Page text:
Digital collaboration solutions in the classroom and administrative office have become an absolute necessity. Simply put, collaboration occurs when two or more people work together toward a mutual goal. But the ambiguity of the term and its wide application across numerous technology solutions has left district users utilizing a variety of applications that, paradoxically, contribute to a lack of collaboration at a basic level. As the state continues its discussion on the environmental state of the 2020-2021 school year, it’s likely we’re looking at a hybrid learning approach. No matter the outcome, it's vital that districts build resilience now through a prepared response that moves beyond video conferencing. The foundation of this response is your collaboration architecture: empower your organization with a collaborative mindset, an understanding of your people and processes, and crucial data to choose the proper platform for your district.
Before choosing a collaboration platform, it’s key to define which technology applications you’re already using or missing. It’s particularly important to discern which applications aren’t truly enhancing your unique collaborative environment, despite operating features that enable communication.
Video Conferencing: These platforms enable users to transmit live video during a call. Some devices, such as phones, have a native application but there are several web-conferencing solutions that have video capabilities for large organizations. Some can chat, do polls, and have break-out sessions within the meeting, but they lack the ability to foster collaboration after the meeting is complete. As we continue to work remotely on a more continuous basis, these platforms help humanize communication and relieve any stress on location.
Examples of Current Use Cases: Teachers holding an online learning session; District Board Meetings through a virtual webinar.
Team Communication: Sharing thoughts, asking quick questions, and providing feedback have never been quicker than with a team messaging solution. They can help lessen the time it takes between responses and moves tasks away from email inboxes to a collaboration platform that enables work at a person’s convenience. Any user can message (one to one or one to many), schedule meetings, or share documents if needed to ensure collaboration does not halt when the meeting or instruction does. These platforms have both mobile and desktop applications for ease of accessibility.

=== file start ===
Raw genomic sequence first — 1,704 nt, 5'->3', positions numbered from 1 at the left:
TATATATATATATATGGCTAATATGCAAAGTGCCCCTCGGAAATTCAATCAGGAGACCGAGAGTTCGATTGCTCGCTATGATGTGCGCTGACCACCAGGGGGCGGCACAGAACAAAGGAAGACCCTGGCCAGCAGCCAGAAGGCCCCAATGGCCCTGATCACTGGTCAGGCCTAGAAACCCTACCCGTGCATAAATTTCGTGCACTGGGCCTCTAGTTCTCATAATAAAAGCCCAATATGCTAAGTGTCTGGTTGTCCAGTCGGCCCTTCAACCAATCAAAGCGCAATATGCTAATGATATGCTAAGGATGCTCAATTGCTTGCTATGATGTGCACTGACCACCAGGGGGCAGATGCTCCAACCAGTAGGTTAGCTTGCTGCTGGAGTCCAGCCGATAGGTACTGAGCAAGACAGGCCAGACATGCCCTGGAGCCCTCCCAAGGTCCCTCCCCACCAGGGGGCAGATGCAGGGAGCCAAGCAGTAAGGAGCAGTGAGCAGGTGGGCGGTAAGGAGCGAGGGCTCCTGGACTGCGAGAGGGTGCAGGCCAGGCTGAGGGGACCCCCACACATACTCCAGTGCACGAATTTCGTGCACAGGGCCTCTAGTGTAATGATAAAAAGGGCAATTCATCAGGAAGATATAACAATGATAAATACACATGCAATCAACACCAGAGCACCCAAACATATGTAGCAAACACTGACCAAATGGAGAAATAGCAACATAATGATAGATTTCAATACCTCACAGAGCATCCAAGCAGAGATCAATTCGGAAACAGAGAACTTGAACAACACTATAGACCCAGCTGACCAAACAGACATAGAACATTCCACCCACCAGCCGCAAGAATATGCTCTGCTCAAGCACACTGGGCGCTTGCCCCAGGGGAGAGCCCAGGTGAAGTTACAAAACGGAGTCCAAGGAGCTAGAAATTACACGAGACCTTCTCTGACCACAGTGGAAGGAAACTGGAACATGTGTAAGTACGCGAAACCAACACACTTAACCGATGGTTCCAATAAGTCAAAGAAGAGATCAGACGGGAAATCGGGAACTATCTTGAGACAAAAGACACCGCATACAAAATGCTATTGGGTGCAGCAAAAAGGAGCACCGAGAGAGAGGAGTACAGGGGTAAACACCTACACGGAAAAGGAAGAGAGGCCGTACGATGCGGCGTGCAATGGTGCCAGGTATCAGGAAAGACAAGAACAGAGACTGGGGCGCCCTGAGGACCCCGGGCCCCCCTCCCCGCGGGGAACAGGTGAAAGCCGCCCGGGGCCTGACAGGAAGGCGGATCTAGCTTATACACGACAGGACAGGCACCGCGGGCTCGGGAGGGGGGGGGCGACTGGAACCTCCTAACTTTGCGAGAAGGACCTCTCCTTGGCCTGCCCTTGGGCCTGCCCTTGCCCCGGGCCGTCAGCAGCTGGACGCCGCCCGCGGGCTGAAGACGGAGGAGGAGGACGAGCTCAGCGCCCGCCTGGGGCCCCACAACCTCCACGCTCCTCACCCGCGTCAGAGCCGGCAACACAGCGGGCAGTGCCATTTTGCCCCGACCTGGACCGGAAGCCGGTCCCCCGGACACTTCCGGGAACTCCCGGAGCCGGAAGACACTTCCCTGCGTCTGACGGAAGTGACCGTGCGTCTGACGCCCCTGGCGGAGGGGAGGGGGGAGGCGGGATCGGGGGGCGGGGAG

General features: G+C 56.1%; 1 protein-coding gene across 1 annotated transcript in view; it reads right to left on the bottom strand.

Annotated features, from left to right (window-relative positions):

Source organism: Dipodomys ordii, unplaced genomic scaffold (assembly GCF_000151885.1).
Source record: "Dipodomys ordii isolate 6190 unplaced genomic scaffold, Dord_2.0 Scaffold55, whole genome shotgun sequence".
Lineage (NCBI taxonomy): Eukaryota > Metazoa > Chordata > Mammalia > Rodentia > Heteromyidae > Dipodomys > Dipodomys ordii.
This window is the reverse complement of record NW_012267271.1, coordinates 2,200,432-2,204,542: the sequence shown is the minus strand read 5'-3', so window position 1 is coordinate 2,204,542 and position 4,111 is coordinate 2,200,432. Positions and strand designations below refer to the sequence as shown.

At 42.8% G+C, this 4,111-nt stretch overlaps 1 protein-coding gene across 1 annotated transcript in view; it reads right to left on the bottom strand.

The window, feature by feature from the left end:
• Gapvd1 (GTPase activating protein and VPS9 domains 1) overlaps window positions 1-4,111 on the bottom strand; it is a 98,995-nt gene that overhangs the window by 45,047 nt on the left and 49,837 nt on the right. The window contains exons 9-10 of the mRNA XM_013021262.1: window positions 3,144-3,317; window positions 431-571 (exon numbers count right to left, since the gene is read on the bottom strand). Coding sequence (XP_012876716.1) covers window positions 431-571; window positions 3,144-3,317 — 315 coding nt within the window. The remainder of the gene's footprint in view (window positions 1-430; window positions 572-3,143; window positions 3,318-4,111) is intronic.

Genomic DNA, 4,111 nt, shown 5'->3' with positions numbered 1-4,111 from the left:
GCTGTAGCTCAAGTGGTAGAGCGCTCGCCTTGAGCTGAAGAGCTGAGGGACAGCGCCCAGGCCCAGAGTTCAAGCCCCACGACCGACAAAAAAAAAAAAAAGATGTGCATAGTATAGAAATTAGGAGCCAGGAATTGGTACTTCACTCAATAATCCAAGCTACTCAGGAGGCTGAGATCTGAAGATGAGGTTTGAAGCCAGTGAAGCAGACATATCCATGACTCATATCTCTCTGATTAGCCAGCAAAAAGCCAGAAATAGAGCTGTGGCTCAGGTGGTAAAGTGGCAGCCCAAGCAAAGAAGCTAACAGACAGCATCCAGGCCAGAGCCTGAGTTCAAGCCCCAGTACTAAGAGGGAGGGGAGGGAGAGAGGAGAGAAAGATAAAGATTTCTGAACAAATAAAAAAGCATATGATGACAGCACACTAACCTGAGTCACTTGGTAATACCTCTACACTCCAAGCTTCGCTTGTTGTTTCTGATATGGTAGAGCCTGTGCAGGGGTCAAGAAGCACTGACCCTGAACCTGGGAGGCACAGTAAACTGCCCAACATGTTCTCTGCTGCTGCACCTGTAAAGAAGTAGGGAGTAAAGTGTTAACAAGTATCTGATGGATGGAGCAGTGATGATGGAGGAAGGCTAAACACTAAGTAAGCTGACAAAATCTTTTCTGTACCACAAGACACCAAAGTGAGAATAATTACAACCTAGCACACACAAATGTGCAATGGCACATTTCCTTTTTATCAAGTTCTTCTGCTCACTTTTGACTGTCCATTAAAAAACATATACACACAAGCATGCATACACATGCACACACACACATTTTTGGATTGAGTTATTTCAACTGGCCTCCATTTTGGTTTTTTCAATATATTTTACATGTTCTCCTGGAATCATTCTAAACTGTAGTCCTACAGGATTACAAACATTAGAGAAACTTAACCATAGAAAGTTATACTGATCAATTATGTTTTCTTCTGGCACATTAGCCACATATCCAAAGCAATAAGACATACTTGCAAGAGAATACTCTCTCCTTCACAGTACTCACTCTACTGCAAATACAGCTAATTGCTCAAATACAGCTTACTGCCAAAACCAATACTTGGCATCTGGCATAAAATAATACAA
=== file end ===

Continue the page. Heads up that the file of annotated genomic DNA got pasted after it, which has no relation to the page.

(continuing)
Examples of Current Use Cases: Communication between teachers and students; Facility Operation Managers receiving notifications from building security systems.
Document Sharing: Working to ensure everyone is on the same page with a document without overlapping edits or multiple versions, document collaboration enables version control and help alleviate stress-related to working with multiple files. It can also offer some version of a secure, single repository for final documents.
Examples of Current Use Cases: Classroom Teachers and Special Education Specialists sharing documents with student data; Curriculum Specialists working together as a team on a new core curriculum guide.
The above sample of applications allows moments of communication, but they don’t really foster an ongoing collaborative culture that enhances your ongoing workflow and communications. For example, the State of Ohio and the Ohio Department of Education have selected Microsoft Teams as their collaboration platform because it contains the versatility of all features above, such as video conferencing, file sharing, messaging, scheduling, and much more, enabling collaboration throughout the day, local or remote.
Modern collaboration platforms enhance our ability to communicate effectively and work seamlessly no matter your office or classroom location. Assembling a digital workplace using collaboration solutions that work for all your users will have to meet the long-term goals of the district and the demands of the operation. Administration and key-decision makers should evaluate a collaborative platform only after they’ve assessed the organization’s people, process, and current technology. In our June eNews article, we’ll talk about how you can put assessment to best use as we rebuild from COVID-19.
We’re always interested in hearing from you. Please consider taking our brief survey on your district’s readiness and future needs during this state of emergency. The summary of anonymous results will be shared with all participants, so you can see where you and your peers stand. This information will also be applied to create future professional development materials that support your district’s technology planning needs.
Karl Seiler also contributed to this article and is the President of DataServ.
Joe Prchlik is the Director of Operations and Technology at Northern Buckeye Education Council (NBEC). DataServ and NBEC are the founding alliance members of the ShareOhio partnership.
Read previous articles from Joe: Read This Before Turning Your Parking Lot into a Public Wi-Fi Network," and "State of Emergency - Strategically Planning Your Network Infrastructure."